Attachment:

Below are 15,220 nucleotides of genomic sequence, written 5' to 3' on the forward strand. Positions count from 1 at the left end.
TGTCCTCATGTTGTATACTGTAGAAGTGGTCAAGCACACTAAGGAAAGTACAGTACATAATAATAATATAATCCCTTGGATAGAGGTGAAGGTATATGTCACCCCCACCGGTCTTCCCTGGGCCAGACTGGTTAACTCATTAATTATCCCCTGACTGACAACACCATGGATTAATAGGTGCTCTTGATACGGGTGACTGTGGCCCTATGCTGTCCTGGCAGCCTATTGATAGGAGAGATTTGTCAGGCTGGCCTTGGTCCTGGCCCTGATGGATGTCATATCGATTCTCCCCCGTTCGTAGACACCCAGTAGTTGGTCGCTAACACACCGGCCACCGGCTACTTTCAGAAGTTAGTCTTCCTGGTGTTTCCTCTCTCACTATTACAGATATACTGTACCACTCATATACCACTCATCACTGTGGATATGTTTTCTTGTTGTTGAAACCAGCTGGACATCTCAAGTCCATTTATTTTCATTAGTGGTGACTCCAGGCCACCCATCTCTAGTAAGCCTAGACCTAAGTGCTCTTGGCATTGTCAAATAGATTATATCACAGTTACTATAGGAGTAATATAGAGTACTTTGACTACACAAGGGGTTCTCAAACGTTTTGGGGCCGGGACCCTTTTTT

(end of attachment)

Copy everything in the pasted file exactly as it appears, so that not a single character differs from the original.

Below are 15,220 nucleotides of genomic sequence, written 5' to 3' on the forward strand. Positions count from 1 at the left end.
TGTCCTCATGTTGTATACTGTAGAAGTGGTCAAGCACACTAAGGAAAGTACAGTACATAATAATAATATAATCCCTTGGATAGAGGTGAAGGTATATGTCACCCCCACCGGTCTTCCCTGGGCCAGACTGGTTAACTCATTAATTATCCCCTGACTGACAACACCATGGATTAATAGGTGCTCTTGATACGGGTGACTGTGGCCCTATGCTGTCCTGGCAGCCTATTGATAGGAGAGATTTGTCAGGCTGGCCTTGGTCCTGGCCCTGATGGATGTCATATCGATTCTCCCCCGTTCGTAGACACCCAGTAGTTGGTCGCTAACACACCGGCCACCGGCTACTTTCAGAAGTTAGTCTTCCTGGTGTTTCCTCTCTCACTATTACAGATATACTGTACCACTCATATACCACTCATCACTGTGGATATGTTTTCTTGTTGTTGAAACCAGCTGGACATCTCAAGTCCATTTATTTTCATTAGTGGTGACTCCAGGCCACCCATCTCTAGTAAGCCTAGACCTAAGTGCTCTTGGCATTGTCAAATAGATTATATCACAGTTACTATAGGAGTAATATAGAGTACTTTGACTACACAAGGGGTTCTCAAACGTTTTGGGGCCGGGACCCTTTTTT